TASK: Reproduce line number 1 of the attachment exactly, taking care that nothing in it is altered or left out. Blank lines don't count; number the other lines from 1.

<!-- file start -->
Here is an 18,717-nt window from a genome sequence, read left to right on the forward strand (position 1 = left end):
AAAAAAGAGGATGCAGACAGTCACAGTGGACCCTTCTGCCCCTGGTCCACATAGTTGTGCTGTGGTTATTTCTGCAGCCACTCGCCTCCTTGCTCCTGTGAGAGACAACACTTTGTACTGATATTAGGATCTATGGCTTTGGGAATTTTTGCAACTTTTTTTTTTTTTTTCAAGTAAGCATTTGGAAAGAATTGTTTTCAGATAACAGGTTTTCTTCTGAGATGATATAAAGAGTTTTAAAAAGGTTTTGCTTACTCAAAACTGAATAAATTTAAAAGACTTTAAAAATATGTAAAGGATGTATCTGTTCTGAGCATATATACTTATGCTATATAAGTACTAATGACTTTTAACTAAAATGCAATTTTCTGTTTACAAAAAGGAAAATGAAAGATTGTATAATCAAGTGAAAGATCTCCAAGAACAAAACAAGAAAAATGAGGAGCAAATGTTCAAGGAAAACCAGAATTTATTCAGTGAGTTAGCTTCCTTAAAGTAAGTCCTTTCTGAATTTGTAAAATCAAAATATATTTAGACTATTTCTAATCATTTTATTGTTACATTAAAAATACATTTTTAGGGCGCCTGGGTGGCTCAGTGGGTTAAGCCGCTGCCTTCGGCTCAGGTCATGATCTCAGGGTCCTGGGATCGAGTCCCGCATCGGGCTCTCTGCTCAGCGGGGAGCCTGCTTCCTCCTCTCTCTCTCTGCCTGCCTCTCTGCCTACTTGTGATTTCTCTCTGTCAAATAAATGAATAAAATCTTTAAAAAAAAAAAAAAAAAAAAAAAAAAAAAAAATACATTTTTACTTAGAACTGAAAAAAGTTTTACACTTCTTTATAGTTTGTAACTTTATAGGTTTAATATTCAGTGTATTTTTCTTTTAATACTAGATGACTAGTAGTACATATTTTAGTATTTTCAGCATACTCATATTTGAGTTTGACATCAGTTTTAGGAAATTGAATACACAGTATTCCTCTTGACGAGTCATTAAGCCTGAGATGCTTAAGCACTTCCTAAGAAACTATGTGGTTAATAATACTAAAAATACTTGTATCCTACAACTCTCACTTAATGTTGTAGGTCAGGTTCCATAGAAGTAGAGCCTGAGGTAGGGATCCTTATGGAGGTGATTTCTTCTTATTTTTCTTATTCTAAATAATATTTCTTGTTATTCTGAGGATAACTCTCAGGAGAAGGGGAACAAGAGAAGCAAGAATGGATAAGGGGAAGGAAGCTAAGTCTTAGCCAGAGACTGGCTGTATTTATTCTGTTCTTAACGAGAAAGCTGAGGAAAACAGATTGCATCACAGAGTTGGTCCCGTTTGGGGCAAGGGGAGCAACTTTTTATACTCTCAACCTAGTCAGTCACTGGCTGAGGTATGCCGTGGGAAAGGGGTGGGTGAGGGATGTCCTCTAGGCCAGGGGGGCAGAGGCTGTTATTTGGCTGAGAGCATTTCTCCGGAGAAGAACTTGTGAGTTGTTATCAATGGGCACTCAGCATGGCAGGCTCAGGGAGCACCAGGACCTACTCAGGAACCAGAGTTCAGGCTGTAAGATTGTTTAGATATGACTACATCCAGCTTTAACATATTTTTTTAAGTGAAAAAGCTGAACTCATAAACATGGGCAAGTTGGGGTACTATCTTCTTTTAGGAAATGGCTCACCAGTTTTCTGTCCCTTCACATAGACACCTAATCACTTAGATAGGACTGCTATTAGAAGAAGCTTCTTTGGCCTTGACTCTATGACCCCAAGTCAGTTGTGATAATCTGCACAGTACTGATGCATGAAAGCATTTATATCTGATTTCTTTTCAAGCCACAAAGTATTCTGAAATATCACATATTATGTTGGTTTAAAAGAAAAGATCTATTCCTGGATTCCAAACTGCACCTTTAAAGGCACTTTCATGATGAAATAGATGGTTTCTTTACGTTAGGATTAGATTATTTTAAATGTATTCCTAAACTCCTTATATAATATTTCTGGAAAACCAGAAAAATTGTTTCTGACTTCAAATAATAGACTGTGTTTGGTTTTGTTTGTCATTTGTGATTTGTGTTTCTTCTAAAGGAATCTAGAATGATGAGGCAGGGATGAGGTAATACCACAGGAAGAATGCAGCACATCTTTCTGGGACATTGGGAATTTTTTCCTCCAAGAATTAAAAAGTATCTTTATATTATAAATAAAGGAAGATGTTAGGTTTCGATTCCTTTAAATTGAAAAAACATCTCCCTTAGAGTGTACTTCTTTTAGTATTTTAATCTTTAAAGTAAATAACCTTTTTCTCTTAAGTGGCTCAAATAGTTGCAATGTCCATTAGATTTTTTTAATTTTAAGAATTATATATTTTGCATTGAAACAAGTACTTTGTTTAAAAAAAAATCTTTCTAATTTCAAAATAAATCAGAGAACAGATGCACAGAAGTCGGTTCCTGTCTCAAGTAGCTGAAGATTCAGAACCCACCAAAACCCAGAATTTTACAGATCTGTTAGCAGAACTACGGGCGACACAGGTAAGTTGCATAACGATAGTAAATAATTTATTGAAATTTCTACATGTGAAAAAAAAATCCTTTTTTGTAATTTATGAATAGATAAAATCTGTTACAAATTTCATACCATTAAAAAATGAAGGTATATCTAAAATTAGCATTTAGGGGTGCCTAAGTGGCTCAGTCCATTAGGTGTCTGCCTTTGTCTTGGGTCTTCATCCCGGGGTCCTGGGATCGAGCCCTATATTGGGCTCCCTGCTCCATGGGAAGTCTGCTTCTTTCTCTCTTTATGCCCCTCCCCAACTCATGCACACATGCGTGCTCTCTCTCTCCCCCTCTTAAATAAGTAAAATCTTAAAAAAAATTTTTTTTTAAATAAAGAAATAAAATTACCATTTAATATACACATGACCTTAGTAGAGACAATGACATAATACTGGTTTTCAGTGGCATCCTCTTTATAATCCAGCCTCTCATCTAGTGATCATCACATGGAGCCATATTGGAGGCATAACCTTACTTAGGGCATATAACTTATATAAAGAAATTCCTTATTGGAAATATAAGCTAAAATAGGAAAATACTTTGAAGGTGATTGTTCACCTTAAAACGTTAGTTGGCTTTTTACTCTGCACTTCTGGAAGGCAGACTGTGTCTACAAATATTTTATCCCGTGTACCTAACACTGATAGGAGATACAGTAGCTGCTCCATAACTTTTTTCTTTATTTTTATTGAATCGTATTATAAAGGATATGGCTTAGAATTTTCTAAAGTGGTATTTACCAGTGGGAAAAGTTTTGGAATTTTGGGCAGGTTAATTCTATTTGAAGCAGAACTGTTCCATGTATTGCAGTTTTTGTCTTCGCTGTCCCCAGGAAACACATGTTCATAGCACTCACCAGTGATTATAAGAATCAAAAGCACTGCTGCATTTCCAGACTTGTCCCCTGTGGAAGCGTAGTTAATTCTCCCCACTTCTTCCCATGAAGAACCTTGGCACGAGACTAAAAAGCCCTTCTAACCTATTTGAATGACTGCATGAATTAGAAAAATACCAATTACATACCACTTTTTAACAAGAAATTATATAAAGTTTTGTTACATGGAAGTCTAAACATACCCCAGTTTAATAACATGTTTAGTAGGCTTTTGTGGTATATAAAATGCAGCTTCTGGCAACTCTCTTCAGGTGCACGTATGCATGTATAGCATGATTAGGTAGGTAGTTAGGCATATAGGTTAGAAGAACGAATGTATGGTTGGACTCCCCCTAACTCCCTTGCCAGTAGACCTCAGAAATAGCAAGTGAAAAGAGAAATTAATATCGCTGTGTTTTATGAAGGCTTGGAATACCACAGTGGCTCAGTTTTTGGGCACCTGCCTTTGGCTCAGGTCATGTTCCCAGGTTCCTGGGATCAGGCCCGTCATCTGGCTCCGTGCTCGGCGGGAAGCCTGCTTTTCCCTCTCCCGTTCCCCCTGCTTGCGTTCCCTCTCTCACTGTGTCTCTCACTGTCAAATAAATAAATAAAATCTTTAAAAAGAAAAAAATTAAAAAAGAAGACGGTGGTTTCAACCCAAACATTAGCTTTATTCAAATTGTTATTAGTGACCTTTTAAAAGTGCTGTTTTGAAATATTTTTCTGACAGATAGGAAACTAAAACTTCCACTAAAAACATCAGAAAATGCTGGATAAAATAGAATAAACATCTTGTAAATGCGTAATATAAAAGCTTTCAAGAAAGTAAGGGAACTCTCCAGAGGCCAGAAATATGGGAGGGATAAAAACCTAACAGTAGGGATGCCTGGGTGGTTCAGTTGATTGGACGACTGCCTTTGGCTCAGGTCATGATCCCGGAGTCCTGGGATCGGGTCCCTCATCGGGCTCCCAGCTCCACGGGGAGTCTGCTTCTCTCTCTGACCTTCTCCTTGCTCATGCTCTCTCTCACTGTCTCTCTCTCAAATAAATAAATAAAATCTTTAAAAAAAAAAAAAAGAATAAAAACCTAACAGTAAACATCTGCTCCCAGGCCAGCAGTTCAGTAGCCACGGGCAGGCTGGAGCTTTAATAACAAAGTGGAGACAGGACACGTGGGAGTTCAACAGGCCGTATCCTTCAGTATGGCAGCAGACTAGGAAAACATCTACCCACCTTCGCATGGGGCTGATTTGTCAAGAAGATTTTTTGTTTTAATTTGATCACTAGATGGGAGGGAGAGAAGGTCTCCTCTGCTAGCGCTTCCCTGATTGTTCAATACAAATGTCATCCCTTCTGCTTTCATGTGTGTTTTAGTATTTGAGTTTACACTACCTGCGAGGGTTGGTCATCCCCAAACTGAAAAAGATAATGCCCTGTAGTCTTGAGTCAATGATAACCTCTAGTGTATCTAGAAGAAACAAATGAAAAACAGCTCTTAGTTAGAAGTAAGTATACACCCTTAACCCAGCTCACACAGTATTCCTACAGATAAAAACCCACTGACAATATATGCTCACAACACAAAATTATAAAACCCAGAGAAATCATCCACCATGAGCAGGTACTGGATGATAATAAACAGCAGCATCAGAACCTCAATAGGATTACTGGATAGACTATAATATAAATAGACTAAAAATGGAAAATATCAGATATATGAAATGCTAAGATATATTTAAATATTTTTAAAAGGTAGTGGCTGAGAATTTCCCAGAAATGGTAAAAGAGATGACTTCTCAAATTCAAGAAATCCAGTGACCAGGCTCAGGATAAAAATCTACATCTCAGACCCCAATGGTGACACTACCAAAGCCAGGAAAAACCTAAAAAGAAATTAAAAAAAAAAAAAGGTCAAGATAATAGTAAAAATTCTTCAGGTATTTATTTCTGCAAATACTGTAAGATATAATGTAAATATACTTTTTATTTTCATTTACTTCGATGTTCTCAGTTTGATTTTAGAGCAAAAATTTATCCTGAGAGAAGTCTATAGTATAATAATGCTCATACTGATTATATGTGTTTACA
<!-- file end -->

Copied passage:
Here is an 18,717-nt window from a genome sequence, read left to right on the forward strand (position 1 = left end):